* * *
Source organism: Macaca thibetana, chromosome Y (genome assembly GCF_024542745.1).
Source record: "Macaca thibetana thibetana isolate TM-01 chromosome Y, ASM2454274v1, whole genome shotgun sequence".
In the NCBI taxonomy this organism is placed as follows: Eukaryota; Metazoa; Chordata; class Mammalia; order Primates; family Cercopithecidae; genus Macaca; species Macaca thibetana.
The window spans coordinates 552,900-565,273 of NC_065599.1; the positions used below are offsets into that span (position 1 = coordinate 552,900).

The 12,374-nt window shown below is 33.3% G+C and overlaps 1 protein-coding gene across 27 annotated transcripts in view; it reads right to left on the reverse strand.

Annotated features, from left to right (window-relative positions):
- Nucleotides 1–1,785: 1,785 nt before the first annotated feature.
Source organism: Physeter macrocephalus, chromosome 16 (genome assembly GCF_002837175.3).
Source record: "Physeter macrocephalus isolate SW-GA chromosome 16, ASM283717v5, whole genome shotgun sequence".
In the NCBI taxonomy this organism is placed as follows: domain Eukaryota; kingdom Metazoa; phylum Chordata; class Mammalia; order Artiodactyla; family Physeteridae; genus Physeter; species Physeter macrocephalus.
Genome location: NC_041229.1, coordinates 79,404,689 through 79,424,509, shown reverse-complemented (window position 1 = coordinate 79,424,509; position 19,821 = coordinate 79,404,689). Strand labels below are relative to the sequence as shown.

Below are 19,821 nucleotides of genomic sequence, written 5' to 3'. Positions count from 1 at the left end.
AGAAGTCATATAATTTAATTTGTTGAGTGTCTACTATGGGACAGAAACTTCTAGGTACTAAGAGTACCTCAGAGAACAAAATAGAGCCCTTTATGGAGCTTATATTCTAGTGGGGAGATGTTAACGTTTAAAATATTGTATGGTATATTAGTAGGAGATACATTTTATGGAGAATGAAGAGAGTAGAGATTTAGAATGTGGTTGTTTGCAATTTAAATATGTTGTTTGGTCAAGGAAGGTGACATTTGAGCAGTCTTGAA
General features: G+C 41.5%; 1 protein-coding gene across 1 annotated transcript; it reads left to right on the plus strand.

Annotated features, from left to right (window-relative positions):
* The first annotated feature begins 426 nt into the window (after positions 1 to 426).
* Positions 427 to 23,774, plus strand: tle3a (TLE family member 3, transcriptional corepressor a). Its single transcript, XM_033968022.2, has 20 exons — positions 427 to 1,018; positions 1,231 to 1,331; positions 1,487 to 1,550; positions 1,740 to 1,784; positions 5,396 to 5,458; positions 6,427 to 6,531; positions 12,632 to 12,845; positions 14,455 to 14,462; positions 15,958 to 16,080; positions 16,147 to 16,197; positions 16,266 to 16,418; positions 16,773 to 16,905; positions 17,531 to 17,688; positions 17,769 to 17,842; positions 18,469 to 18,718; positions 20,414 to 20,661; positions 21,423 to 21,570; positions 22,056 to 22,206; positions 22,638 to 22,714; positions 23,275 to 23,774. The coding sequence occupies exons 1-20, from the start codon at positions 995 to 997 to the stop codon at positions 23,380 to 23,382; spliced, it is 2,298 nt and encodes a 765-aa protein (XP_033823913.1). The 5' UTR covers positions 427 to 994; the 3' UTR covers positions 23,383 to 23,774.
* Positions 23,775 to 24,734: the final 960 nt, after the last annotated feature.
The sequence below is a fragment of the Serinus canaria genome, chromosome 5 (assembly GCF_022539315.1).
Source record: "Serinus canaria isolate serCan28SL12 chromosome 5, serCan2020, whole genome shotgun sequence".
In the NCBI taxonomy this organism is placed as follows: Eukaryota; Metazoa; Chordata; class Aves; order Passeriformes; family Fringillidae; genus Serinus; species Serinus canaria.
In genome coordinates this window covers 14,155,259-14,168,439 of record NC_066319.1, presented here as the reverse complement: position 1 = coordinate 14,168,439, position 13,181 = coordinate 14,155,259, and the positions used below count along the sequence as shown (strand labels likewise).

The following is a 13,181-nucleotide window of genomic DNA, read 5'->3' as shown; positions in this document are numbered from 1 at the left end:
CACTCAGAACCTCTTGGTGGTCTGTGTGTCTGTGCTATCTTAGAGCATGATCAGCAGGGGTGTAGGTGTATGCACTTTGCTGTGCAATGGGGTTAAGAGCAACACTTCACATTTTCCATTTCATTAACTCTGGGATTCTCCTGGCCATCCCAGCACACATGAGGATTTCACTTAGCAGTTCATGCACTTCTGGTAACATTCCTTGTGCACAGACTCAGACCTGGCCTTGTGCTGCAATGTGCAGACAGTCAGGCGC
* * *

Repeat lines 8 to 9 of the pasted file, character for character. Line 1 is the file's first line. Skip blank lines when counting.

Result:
Source organism: Physeter macrocephalus, chromosome 16 (genome assembly GCF_002837175.3).
Source record: "Physeter macrocephalus isolate SW-GA chromosome 16, ASM283717v5, whole genome shotgun sequence".